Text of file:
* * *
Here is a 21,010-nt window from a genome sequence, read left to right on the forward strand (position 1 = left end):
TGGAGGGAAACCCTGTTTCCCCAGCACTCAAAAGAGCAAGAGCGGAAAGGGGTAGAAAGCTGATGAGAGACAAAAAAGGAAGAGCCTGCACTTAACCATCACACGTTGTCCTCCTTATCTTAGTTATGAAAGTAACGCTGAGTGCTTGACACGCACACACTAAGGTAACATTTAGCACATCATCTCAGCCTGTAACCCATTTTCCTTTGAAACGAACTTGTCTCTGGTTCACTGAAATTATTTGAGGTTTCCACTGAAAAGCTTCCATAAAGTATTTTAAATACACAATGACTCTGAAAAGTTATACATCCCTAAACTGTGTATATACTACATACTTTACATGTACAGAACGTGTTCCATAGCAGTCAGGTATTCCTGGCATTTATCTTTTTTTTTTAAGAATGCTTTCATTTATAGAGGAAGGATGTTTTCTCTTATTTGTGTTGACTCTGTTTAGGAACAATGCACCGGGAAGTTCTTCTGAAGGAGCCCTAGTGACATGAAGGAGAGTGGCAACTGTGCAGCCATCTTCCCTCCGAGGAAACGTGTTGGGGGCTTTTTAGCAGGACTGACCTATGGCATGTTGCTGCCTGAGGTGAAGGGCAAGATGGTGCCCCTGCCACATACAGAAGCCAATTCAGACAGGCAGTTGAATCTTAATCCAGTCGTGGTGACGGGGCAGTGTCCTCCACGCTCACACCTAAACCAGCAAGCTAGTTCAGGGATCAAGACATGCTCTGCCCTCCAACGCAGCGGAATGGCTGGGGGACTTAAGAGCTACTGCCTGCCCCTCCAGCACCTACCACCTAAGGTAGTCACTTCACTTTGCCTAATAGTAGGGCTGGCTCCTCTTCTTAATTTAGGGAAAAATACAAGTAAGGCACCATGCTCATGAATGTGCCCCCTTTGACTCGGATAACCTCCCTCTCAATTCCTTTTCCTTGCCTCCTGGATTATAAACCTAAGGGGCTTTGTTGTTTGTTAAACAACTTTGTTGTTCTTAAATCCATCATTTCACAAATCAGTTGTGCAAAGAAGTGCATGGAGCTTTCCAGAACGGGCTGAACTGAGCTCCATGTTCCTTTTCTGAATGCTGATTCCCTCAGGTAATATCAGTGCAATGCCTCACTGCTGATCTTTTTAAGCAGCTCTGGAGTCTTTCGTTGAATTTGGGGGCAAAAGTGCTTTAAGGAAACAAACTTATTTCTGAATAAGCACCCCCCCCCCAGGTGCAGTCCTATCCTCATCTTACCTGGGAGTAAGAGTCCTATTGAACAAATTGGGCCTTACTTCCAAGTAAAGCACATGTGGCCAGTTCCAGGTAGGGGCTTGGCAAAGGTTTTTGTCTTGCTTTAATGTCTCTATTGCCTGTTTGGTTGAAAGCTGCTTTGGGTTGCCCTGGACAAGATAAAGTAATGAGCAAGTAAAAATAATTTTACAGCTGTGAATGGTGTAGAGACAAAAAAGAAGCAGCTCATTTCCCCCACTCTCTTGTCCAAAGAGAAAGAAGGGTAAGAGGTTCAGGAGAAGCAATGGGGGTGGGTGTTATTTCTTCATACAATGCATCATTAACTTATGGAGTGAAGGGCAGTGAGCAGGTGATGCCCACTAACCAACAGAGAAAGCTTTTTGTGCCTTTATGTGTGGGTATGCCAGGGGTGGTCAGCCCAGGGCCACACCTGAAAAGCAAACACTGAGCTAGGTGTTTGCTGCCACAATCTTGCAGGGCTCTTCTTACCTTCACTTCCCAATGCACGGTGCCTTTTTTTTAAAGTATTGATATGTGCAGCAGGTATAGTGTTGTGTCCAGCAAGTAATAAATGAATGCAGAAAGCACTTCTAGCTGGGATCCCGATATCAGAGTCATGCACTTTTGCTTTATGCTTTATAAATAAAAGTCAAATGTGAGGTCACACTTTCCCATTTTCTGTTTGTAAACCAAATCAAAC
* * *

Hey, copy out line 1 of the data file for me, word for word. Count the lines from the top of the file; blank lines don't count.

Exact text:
Here is a 21,010-nt window from a genome sequence, read left to right on the forward strand (position 1 = left end):